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Infrastructure in the News 10.26.16


(Mayor Bloomberg launched a self-driving car initiative)


The Nashville Tennessean: Five cities chosen for self-driving car test

This metropolis among five global cities chosen for a self-driving cars initiative launched  by Bloomberg Philanthropies in New York and the Washington, D.C.-based Aspen Institute.




New York Times: Brace Yourself for a Busy Holiday Season at Airports

With Thanksgiving less than a month away, airlines and airports — not to mention savvy travelers — are bracing for what could be a record-setting year-end holiday travel season in the United States.


Futurism: The 2020 US Elections Will Completely Transform Autonomous Transportation

While most eyes are on the 2016 U.S. election, Tesloop CEO Rahul Sonnad is looking ahead to 2020, and he sees autonomous vehicles as a much bigger political talking point than they are currently.


Investment News: The case for more U.S. infrastructure investment by the private sector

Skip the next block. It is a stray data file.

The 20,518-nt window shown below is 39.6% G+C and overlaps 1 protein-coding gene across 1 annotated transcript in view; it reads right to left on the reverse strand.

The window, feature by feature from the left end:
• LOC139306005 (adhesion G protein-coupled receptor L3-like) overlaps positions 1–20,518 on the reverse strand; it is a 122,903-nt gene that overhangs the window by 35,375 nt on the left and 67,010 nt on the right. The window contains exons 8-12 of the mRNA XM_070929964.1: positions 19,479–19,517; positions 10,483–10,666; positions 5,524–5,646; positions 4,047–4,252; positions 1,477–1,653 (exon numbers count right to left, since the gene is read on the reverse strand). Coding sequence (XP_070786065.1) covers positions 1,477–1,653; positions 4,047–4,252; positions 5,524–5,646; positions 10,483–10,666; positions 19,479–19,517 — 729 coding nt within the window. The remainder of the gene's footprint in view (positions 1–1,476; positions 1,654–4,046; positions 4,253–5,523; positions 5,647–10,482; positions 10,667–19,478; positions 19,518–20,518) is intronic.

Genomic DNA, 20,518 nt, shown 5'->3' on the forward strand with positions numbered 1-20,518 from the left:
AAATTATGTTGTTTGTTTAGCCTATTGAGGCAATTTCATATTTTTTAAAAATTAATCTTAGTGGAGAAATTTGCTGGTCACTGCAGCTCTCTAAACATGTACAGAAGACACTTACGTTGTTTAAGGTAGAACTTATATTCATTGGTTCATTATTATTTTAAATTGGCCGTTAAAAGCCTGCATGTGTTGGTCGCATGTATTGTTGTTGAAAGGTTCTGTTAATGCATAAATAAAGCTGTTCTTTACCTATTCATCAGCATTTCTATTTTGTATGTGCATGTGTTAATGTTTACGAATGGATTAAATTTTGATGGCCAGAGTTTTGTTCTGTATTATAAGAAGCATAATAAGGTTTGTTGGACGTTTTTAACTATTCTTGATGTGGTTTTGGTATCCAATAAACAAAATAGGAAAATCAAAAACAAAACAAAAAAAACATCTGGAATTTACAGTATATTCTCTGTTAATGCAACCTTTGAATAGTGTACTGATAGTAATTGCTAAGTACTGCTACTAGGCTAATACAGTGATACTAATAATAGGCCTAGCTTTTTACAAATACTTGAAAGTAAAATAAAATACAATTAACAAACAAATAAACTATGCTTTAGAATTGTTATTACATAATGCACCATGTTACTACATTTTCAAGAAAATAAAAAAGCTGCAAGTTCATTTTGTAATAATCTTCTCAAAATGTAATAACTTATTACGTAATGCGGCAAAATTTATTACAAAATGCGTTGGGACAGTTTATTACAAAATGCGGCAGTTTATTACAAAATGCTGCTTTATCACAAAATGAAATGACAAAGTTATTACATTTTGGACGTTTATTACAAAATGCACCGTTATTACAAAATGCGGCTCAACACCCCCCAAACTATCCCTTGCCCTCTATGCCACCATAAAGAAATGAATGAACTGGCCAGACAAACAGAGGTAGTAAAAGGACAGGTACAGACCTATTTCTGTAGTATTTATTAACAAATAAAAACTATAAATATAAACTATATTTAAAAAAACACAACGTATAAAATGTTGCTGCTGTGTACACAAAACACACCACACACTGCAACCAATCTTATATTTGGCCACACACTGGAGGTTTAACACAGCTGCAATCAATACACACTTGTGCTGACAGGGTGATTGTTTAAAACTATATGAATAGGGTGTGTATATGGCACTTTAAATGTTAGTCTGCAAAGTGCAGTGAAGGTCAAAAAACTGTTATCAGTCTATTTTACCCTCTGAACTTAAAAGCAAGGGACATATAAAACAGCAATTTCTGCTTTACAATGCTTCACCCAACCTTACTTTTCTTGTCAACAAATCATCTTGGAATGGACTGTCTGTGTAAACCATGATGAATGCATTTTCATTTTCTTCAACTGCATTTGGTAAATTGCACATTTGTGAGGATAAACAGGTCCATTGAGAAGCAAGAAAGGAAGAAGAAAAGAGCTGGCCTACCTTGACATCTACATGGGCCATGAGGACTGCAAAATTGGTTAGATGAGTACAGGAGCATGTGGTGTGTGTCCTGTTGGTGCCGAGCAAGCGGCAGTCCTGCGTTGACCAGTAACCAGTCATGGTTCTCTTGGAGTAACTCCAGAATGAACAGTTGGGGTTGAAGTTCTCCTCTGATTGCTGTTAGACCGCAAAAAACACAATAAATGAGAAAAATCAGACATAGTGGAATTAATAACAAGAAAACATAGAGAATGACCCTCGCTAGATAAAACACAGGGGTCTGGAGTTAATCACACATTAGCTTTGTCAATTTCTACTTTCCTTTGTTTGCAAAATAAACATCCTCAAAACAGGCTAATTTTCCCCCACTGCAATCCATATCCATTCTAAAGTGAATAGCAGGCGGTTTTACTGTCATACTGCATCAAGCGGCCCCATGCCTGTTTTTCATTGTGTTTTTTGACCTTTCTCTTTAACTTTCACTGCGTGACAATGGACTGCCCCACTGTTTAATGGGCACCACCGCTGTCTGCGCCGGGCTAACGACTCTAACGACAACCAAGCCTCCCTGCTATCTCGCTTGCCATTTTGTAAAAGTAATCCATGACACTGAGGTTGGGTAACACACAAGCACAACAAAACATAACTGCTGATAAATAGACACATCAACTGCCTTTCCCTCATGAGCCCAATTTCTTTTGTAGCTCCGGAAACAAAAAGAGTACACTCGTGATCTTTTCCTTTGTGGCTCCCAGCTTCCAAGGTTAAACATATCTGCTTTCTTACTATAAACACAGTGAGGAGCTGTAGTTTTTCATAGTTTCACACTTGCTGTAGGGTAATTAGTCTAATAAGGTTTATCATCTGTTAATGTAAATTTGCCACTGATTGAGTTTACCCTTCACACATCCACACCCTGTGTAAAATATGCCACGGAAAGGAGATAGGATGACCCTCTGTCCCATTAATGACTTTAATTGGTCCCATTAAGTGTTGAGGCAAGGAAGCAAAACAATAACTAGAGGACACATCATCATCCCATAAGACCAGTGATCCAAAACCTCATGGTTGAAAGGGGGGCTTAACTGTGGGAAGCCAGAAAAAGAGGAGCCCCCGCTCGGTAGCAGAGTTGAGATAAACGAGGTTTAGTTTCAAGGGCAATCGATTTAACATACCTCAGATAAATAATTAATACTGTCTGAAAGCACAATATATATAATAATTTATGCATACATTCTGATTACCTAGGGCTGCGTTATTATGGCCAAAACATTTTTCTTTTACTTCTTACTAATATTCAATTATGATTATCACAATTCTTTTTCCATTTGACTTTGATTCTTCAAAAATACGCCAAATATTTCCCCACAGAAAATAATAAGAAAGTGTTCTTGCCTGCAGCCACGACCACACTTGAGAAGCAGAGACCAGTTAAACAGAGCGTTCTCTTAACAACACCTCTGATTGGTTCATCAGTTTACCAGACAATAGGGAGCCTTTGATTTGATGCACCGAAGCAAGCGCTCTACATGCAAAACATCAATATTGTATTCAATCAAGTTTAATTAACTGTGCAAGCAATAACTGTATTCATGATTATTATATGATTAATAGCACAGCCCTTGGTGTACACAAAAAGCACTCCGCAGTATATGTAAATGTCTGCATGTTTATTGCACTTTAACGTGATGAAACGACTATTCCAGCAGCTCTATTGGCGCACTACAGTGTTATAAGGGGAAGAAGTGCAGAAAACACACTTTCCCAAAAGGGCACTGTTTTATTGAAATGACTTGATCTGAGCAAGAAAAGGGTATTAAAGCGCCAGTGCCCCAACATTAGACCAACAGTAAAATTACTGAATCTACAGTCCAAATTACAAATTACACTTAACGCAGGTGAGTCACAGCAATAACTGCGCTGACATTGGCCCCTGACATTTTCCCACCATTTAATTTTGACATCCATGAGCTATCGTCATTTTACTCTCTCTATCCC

Both U.S. presidential candidates — who agree on little else — have expressed strong support for increasing federal infrastructure spending.


Fox Business: Tackling America's Infrastructure Problem After Election Day

Despite their glaring differences, the presidential candidates agree on this one issue: America’s crumbling and antiquated infrastructure must be fixed as soon as possible.



New York Times: A Project Mends a Gash in the Street Grid of Washington

The depressed highway is a road from nowhere, the remnant of an Interstate once planned to cut through residential neighborhoods. Activists blocked the larger plan for the freeway in the 1960s, so this small segment close to the Capitol is left to feed traffic from city streets to other freeways, leading south over the Potomac to Virginia and east across the Anacostia River.


Associated Press: Pennsylvania Turnpike: Commercial scofflaws owe $1.5M

The Pennsylvania Turnpike is trying to shame trucking firms and other commercial haulers into paying more than $1.5 million in unpaid tolls.


Washington Post: Thoughts of snow: District prepares for winter battles ahead

For Washingtonians, the winter of 2015-2016 was a tale of two storms. They think not only of the historic blizzard on the weekend of Jan. 23-24, but they think also of that tiny dusting on the afternoon and evening of Jan. 20. Each caused its own set of difficulties.


The Valdosta Daily Times (Georgia): Congressman addresses transportation issues in Valdosta